• Installed software
  • Network information

C2 Communications

The way Casdet malware communicates with the command server is nothing special. It carries a selection of IP addresses in its binary file, and decodes it when the time has come. Then, it forms the HTTP POST request, encrypts it, and sends it to the command server.


C2 in response will send a tiny blob of information that contains further instructions for the malware. Among them are uploading a specific file from the infected machine, executing the command, or connecting to the remote server to pull the payload and run it. All the supplementary info comes in the same response package.


Regarding payloads, this is where Trojan:Win32/Casdet!rfn shines: it can deploy literally any malware type. But most of the time, Casdet delivers ransomware, spyware, droppers and similar things. It runs the DllMain function from a DLL file in the user’s temporary folder using the rundll32.exe utility. The DllMain function is called when the DLL is loaded during system events like DLL_PROCESS_ATTACH and DLL_PROCESS_DETACH.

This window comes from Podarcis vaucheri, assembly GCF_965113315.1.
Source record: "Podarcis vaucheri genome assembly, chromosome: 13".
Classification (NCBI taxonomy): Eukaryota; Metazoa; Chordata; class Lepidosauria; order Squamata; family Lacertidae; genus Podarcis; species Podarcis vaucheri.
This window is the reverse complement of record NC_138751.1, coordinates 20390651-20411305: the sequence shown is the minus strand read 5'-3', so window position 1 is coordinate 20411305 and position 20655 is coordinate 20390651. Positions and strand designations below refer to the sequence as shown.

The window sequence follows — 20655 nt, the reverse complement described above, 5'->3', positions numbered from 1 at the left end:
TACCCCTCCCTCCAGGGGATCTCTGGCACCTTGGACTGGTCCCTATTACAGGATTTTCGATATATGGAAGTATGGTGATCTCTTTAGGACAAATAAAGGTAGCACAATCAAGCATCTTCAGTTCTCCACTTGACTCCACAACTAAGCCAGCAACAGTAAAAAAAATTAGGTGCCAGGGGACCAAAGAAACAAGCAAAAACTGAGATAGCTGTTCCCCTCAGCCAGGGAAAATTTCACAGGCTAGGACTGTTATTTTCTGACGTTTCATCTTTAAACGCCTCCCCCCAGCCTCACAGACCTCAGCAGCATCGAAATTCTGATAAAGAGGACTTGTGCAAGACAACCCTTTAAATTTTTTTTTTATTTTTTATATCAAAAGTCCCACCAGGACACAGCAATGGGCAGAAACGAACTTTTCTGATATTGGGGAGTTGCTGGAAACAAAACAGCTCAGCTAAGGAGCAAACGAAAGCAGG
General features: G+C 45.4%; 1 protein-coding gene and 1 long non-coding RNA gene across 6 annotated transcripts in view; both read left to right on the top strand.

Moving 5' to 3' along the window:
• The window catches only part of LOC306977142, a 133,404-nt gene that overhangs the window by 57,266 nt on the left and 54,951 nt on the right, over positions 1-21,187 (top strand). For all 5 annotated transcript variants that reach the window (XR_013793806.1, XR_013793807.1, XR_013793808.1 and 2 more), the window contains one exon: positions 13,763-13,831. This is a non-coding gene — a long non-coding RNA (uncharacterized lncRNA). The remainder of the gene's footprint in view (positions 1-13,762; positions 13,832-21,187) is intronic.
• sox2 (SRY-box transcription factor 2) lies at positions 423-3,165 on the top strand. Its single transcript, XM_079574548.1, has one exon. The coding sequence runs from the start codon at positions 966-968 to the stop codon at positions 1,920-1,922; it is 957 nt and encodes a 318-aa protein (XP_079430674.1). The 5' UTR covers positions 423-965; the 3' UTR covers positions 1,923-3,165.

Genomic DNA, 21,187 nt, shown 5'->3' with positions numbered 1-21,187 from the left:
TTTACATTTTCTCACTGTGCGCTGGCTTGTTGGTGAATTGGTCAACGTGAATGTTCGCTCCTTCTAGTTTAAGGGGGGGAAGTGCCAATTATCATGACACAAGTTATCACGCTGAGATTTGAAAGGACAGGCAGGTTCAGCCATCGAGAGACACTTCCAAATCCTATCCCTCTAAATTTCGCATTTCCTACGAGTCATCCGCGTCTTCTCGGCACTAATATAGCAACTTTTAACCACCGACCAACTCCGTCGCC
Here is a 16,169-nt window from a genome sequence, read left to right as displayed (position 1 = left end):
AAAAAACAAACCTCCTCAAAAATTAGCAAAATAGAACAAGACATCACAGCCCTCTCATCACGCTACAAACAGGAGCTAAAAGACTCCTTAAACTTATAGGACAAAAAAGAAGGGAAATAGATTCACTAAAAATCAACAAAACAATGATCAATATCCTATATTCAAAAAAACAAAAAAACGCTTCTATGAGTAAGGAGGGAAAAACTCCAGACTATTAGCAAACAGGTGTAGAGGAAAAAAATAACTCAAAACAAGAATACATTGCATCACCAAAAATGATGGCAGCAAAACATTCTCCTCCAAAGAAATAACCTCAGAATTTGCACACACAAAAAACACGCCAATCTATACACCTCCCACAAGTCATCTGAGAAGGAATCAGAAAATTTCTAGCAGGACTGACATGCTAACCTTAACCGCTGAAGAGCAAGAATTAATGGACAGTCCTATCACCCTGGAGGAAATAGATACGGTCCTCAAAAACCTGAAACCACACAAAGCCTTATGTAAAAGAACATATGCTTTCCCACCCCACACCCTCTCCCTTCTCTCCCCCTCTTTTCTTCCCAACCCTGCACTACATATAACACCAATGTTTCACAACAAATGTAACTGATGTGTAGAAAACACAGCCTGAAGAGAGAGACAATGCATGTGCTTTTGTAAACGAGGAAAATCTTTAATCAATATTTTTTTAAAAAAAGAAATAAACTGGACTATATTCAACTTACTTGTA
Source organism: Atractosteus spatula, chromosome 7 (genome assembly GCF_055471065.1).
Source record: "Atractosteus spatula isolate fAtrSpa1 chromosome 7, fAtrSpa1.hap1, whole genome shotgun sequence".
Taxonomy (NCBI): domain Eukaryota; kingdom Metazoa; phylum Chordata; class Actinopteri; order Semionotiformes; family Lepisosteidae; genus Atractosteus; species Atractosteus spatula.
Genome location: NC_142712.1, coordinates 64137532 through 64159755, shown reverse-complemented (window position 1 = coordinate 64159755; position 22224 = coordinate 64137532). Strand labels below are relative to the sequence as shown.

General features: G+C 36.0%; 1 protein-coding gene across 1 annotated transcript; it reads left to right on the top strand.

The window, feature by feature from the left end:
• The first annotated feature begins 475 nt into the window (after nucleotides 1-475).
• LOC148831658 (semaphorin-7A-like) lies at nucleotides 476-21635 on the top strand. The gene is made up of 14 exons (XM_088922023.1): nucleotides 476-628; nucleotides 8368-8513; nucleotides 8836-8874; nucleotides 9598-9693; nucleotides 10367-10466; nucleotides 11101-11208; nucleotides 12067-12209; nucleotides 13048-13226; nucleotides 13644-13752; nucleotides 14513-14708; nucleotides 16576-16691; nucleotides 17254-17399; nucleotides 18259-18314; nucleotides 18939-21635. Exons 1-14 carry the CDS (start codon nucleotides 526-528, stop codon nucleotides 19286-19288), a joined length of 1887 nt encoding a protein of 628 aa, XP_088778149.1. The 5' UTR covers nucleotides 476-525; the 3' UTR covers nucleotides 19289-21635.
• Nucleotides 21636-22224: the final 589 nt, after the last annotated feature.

At the same time, Casdet has a modular structure, which allows it to act standalone when needed. This malware in particular was capable of getting infostealer functionality or extending its dropper functions. On top of what it is capable of by default, it makes a single sample of Casdet capable of performing a full-fledged cyberattack.

How To Remove Trojan:Win32/Casdet!rfn?

To remove Trojan:Win32/Casdet!rfn, I recommend using GridinSoft Anti-Malware. This program is resilient to the anti-detection techniques this malware uses, thanks to its multi-component detection system. Run a Full scan, let it finish and click “Clean Now” to remove all the malicious elements. The program will also take care of your system’s safety in future – give it a try.


By Stephanie Adlam

I write about how to make your Internet browsing comfortable and safe. The modern digital world is worth being a part of, and I want to show you how to do it properly.